c. 1400, "emulation; act of copying," from Old French imitacion, from Latin imitationem (nominative imitatio) "a copying, imitation," noun of action from past participle stem of imitari "to copy, portray, imitate," from PIE *im-eto-, from root *aim- "to copy." Meaning "an artificial likeness" is from c. 1600. As an adjective, from 1840.
in rhetoric, "imitation or reproduction of the words of another," especially in order to represent his character, 1540s, from Greek mimēsis "imitation, representation, representation by art," from mimeisthai "to mimic, represent, imitate, portray," in art, "to express by means of imitation," from mimos "mime" (see mime (n.)). In zoology, "mimicry," by 1845.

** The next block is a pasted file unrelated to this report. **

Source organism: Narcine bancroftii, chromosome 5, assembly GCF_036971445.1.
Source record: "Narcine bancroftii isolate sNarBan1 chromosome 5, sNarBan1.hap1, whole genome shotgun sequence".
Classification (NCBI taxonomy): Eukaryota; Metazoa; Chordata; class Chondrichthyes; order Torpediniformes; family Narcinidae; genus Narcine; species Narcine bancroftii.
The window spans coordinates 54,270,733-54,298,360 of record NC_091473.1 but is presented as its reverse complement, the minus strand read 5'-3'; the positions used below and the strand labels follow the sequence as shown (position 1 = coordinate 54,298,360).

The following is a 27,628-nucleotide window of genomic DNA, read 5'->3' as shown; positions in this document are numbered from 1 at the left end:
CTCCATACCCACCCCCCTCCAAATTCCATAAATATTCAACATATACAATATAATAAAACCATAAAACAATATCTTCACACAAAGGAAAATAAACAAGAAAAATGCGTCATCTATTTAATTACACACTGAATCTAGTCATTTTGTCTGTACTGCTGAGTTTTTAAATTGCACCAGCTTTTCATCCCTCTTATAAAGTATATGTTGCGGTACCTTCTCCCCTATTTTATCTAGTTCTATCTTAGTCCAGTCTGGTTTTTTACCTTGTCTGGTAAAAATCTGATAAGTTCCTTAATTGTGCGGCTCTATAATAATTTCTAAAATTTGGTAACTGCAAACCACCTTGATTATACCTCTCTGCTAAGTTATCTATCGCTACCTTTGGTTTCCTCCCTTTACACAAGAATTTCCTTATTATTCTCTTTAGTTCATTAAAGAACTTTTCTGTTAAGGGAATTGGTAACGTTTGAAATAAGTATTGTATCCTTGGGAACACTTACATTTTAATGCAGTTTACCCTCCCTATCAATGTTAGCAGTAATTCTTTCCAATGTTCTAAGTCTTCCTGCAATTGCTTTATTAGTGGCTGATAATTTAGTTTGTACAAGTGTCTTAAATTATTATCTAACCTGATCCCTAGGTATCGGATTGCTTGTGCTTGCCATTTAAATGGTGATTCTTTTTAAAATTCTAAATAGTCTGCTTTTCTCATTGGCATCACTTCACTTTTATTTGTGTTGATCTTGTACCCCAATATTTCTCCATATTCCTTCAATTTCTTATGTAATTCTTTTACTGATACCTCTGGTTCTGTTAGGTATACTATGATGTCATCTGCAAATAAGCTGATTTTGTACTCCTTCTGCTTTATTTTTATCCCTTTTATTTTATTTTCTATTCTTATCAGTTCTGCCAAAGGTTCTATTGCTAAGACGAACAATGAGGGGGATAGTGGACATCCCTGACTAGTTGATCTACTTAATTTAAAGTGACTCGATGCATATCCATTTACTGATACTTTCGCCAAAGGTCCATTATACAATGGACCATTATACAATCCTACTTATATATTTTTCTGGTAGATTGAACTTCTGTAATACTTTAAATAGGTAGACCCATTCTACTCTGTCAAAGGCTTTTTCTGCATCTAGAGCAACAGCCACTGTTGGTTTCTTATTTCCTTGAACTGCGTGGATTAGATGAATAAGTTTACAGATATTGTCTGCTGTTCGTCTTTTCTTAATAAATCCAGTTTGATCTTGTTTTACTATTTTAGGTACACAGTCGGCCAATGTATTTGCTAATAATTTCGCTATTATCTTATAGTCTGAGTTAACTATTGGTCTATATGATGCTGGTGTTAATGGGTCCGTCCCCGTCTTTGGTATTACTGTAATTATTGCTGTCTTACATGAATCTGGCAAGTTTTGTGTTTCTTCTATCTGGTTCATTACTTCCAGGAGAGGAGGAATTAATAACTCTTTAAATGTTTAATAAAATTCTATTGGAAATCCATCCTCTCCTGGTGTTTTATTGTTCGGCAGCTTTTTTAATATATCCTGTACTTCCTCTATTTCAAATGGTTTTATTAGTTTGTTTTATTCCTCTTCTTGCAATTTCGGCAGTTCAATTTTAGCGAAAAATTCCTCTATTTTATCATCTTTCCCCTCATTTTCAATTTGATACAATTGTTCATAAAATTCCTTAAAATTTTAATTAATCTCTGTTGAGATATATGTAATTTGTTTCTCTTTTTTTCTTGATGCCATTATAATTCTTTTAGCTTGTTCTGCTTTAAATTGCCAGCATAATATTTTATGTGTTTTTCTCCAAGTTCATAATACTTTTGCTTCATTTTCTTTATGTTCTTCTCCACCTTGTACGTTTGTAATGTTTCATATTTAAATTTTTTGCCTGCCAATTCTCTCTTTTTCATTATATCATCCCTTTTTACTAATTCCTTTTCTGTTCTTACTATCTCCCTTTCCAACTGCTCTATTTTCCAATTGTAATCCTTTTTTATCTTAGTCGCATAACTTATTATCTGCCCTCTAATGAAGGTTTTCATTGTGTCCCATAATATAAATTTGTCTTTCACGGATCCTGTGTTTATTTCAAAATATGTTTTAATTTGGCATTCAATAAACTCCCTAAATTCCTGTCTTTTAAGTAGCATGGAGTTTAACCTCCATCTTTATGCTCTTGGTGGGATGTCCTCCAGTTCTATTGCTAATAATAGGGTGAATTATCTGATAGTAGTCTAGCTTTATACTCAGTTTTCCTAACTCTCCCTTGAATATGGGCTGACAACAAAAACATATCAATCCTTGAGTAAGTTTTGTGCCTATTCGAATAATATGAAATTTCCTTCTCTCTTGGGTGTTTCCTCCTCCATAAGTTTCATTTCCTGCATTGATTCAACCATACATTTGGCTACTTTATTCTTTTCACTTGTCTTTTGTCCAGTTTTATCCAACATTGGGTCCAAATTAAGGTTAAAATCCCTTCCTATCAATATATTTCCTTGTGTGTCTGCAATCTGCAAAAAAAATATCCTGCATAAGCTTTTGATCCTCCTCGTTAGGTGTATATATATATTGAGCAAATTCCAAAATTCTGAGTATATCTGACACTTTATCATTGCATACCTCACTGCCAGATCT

"acting as a mime, practicing imitation, consisting of or resulting from mimicry," 1590s, from Latin mimicus, from Greek mimikos "of or pertaining to mimes," verbal adjective from mimeisthai "to mimic, represent, imitate, portray," in art, "to express by means of imitation," from mimos "mime" (see mime (n.)).
"act in imitation of, imitate or copy in speech or action," 1680s, from mimic (n.). Related: Mimicked; mimicking.